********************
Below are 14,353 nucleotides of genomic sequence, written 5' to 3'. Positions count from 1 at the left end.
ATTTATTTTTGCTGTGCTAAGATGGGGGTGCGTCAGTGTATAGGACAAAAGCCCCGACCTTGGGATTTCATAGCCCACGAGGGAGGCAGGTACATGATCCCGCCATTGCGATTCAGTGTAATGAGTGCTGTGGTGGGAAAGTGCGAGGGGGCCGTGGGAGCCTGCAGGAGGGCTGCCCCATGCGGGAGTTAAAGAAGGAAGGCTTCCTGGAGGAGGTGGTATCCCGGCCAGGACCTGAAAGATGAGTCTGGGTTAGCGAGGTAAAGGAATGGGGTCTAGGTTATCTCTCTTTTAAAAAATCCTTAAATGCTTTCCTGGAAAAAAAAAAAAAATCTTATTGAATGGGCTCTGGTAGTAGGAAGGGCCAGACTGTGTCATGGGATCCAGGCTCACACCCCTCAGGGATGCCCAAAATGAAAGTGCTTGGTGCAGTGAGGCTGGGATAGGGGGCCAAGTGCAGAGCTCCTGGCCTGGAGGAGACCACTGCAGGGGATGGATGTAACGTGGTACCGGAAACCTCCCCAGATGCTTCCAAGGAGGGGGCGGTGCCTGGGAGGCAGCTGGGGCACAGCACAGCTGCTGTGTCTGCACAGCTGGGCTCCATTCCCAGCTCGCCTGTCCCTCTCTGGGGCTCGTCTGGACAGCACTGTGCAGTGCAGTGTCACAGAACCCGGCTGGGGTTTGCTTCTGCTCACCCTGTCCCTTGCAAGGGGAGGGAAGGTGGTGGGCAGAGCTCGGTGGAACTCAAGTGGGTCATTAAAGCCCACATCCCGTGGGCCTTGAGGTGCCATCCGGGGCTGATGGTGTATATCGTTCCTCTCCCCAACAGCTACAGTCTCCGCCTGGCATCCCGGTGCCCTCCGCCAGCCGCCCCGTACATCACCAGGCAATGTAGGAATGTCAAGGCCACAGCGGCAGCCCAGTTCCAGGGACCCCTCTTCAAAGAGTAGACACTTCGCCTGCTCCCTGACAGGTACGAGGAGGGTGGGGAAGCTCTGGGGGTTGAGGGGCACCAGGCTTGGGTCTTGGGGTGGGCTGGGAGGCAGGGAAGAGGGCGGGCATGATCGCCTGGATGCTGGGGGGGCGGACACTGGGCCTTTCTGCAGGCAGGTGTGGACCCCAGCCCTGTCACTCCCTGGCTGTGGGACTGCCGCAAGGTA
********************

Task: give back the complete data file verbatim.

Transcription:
Below are 14,353 nucleotides of genomic sequence, written 5' to 3'. Positions count from 1 at the left end.
ATTTATTTTTGCTGTGCTAAGATGGGGGTGCGTCAGTGTATAGGACAAAAGCCCCGACCTTGGGATTTCATAGCCCACGAGGGAGGCAGGTACATGATCCCGCCATTGCGATTCAGTGTAATGAGTGCTGTGGTGGGAAAGTGCGAGGGGGCCGTGGGAGCCTGCAGGAGGGCTGCCCCATGCGGGAGTTAAAGAAGGAAGGCTTCCTGGAGGAGGTGGTATCCCGGCCAGGACCTGAAAGATGAGTCTGGGTTAGCGAGGTAAAGGAATGGGGTCTAGGTTATCTCTCTTTTAAAAAATCCTTAAATGCTTTCCTGGAAAAAAAAAAAAAATCTTATTGAATGGGCTCTGGTAGTAGGAAGGGCCAGACTGTGTCATGGGATCCAGGCTCACACCCCTCAGGGATGCCCAAAATGAAAGTGCTTGGTGCAGTGAGGCTGGGATAGGGGGCCAAGTGCAGAGCTCCTGGCCTGGAGGAGACCACTGCAGGGGATGGATGTAACGTGGTACCGGAAACCTCCCCAGATGCTTCCAAGGAGGGGGCGGTGCCTGGGAGGCAGCTGGGGCACAGCACAGCTGCTGTGTCTGCACAGCTGGGCTCCATTCCCAGCTCGCCTGTCCCTCTCTGGGGCTCGTCTGGACAGCACTGTGCAGTGCAGTGTCACAGAACCCGGCTGGGGTTTGCTTCTGCTCACCCTGTCCCTTGCAAGGGGAGGGAAGGTGGTGGGCAGAGCTCGGTGGAACTCAAGTGGGTCATTAAAGCCCACATCCCGTGGGCCTTGAGGTGCCATCCGGGGCTGATGGTGTATATCGTTCCTCTCCCCAACAGCTACAGTCTCCGCCTGGCATCCCGGTGCCCTCCGCCAGCCGCCCCGTACATCACCAGGCAATGTAGGAATGTCAAGGCCACAGCGGCAGCCCAGTTCCAGGGACCCCTCTTCAAAGAGTAGACACTTCGCCTGCTCCCTGACAGGTACGAGGAGGGTGGGGAAGCTCTGGGGGTTGAGGGGCACCAGGCTTGGGTCTTGGGGTGGGCTGGGAGGCAGGGAAGAGGGCGGGCATGATCGCCTGGATGCTGGGGGGGCGGACACTGGGCCTTTCTGCAGGCAGGTGTGGACCCCAGCCCTGTCACTCCCTGGCTGTGGGACTGCCGCAAGGTA